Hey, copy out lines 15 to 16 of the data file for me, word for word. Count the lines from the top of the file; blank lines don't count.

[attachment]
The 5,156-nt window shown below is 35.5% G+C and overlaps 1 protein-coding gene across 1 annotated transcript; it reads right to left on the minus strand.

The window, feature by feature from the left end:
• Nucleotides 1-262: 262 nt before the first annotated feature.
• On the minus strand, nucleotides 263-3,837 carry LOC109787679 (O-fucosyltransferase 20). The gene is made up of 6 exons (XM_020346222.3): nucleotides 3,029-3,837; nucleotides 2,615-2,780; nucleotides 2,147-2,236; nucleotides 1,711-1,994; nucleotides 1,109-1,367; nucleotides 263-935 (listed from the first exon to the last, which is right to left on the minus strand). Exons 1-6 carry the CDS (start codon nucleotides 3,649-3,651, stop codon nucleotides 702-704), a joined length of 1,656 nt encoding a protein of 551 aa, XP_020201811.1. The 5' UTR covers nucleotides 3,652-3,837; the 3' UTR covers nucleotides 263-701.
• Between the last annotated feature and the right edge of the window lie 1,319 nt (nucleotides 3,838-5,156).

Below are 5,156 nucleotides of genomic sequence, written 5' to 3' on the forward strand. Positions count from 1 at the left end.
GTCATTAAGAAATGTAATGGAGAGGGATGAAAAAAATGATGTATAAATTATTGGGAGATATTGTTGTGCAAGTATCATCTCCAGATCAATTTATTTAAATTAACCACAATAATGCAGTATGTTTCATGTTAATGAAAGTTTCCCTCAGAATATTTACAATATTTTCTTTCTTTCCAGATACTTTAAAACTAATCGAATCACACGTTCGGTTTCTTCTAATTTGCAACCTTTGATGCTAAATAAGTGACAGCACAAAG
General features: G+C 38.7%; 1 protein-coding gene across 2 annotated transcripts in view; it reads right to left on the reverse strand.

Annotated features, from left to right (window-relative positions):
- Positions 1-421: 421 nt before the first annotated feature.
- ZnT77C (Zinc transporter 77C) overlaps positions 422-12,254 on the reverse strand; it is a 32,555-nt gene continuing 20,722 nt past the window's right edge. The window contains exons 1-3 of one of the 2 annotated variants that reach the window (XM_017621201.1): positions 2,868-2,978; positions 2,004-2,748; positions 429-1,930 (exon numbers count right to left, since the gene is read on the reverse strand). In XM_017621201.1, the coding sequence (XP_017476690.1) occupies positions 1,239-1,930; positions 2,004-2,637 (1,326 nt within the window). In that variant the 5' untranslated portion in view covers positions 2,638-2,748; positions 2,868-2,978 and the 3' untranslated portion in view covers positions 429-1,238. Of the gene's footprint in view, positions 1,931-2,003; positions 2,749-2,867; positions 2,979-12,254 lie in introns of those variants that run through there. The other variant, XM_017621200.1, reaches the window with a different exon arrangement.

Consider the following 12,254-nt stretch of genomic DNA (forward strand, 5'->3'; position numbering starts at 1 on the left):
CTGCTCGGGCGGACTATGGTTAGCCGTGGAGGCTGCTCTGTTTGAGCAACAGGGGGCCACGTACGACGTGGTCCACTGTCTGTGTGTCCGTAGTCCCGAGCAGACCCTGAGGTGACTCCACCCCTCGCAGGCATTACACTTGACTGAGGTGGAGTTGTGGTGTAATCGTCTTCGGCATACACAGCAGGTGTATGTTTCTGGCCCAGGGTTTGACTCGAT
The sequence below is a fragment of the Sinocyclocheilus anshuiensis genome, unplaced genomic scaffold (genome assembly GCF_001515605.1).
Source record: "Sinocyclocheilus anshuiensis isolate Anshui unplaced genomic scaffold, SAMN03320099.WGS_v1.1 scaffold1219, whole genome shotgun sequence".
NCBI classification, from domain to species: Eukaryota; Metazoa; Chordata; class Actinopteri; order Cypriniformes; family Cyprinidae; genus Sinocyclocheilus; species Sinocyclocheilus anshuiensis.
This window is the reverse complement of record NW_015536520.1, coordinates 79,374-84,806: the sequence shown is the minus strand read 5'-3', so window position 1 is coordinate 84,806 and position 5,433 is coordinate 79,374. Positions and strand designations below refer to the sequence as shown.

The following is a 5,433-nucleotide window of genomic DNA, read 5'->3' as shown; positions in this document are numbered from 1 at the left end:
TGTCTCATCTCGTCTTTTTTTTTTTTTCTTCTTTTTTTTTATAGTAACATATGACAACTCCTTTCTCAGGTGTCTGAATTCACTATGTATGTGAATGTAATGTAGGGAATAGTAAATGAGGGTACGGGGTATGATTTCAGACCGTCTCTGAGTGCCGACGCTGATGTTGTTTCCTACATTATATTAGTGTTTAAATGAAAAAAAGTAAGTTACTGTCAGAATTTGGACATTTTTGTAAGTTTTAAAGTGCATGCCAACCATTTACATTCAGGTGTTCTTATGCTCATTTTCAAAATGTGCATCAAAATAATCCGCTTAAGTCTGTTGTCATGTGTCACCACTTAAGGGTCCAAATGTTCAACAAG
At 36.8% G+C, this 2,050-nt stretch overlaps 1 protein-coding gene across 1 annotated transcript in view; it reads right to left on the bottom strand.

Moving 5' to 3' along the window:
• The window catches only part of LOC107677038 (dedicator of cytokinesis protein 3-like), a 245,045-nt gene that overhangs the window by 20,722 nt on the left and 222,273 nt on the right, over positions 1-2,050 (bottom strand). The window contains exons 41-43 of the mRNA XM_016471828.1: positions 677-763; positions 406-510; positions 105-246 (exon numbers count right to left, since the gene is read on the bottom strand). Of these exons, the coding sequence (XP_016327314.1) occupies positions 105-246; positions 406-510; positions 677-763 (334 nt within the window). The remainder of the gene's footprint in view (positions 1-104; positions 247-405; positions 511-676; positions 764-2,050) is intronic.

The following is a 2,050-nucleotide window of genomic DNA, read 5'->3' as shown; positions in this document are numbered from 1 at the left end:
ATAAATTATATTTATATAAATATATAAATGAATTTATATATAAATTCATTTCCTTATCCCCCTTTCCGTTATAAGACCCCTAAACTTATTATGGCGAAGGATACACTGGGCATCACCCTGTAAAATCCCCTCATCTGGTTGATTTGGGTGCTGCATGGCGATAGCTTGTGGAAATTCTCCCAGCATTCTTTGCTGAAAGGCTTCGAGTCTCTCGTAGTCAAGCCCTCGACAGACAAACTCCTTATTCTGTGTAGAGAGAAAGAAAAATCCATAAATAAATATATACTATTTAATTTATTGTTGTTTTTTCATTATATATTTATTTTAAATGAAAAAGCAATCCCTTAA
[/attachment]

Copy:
Source record: "Sinocyclocheilus anshuiensis isolate Anshui unplaced genomic scaffold, SAMN03320099.WGS_v1.1 scaffold1219, whole genome shotgun sequence".
NCBI classification, from domain to species: Eukaryota; Metazoa; Chordata; class Actinopteri; order Cypriniformes; family Cyprinidae; genus Sinocyclocheilus; species Sinocyclocheilus anshuiensis.